First the environment must be conducive to dialog. The bellicose period in March and early April did not offer such an environment. But when the DPRK’s coercive bargaining game ran out of steam in mid April, Pyongyang turned to its version of a “charm offensive” and proposed all sorts of talks. The switchover occurred as talk of war turned to a “festive atmosphere surrounding the Day of the Sun [Kim Il-sung’s birthday]”. On 16 April, the spokesman for the Korean People’s Army (KPA) Supreme Command issued an ultimatum to South Korea that included threats of military action against the South, but the spokesman concluded by saying, “If the puppet authorities truly want dialogue and negotiations, they should apologise for all anti-DPRK hostile acts, big and small, and show the compatriots their will to stop all these acts in practice”.

By DPRK standards, this was a call for dialog, as was Pyongyang’s decision to blame Seoul for the shutdown of the joint North-South Kaesŏng Industrial Complex (KIC). A spokesman for the General Bureau for Central Guidance to the Development of the Kaesŏng Special Zone, which manages KIC for the DPRK side, announced on 15 May that the future of the KIC depended upon the ROK’s attitude.

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30 April 2013
by Daniel Pinkston
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Gaeseong Industrial Complex: Possible shutdown & implications

dan-arirang-30apr13

All but seven of the remaining South Korean workers at the only joint venture with the North have returned home.

The Unification Ministry in Seoul says five people, including the chairman of the Gaeseong Industrial Development Management Committee, plus two telecommunications company employees will remain in the zone to negotiate “unresolved issues.”

North East Asia Deputy Project Director, Daniel Pinkston, joined Arirang News to give an analysis of the current situation.

11 April 2013
by rtraynor
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North Korea Missile Failure Could Be Disastrous


North Korea has moved at least one midrange missile to its east coast for a possible test firing and may launch others. In this video, Crisis Group’s Daniel Pinkston speaks to the Wall Street Journal about what North Korea hopes to gain by escalating tensions.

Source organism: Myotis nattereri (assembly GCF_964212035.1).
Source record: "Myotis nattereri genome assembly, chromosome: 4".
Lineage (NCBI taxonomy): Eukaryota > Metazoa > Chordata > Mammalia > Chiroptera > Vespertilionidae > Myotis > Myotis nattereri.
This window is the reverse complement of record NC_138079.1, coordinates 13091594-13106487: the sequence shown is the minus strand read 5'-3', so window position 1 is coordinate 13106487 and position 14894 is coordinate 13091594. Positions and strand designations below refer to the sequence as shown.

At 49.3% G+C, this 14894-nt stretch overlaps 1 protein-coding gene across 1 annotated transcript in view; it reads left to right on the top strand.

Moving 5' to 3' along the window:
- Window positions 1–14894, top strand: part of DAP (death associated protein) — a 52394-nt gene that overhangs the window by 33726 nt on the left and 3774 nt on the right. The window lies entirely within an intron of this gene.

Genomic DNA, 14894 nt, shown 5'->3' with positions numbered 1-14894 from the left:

8 April 2013
by Daniel Pinkston
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Why is North Korea Risking the Closure of the Kaesŏng Industrial Complex?

PHOTO: Uriminzokkiri

After five days of restricting access to the inter-Korean Kaesŏng Industrial Complex (KIC), Pyongyang ordered suspension of operations pending a review on the future of the project. KIC was established in accordance with an agreement reached during the June 2000 inter-Korean summit and remains one of the few symbols of inter-Korean cooperation. The project is home to 123 South Korean firms that employ about 53,000 North Korean workers who produce labour-intensive manufactured goods that are losing competitiveness in South Korea’s increasingly high-wage economy. For Pyongyang, KIC is an important source of hard currency, given that both the country’s export competitiveness and its foreign-exchange sources are very limited.

The North Korean government receives about $90 million per year for KIC labour services, but workers see only a portion of this, which they receive in North Korean wŏn at the official exchange rate. Former South Korean President Kim Dae-jung and supporters of the “sunshine policy” envisioned that KIC would be a transformative project that would draw North Korea out of its isolation. It offered an opportunity for North Koreans to see the subversive reality of an alternative economic system; this was in turn expected to encourage reform and opening. Instead, North Korea has operated KIC as if it were a hermetically sealed space station. South Korea has supplied electricity, water and waste-water treatment, heating oil, construction materials, and components and material inputs for the manufactures. The only things North Korea has supplied are the land and labour.

Given that the North succeeded in sealing off KIC, why would the Pyongyang leadership now risk losing it? There are two possibilities, neither of which is reassuring for the future of the Korean peninsula.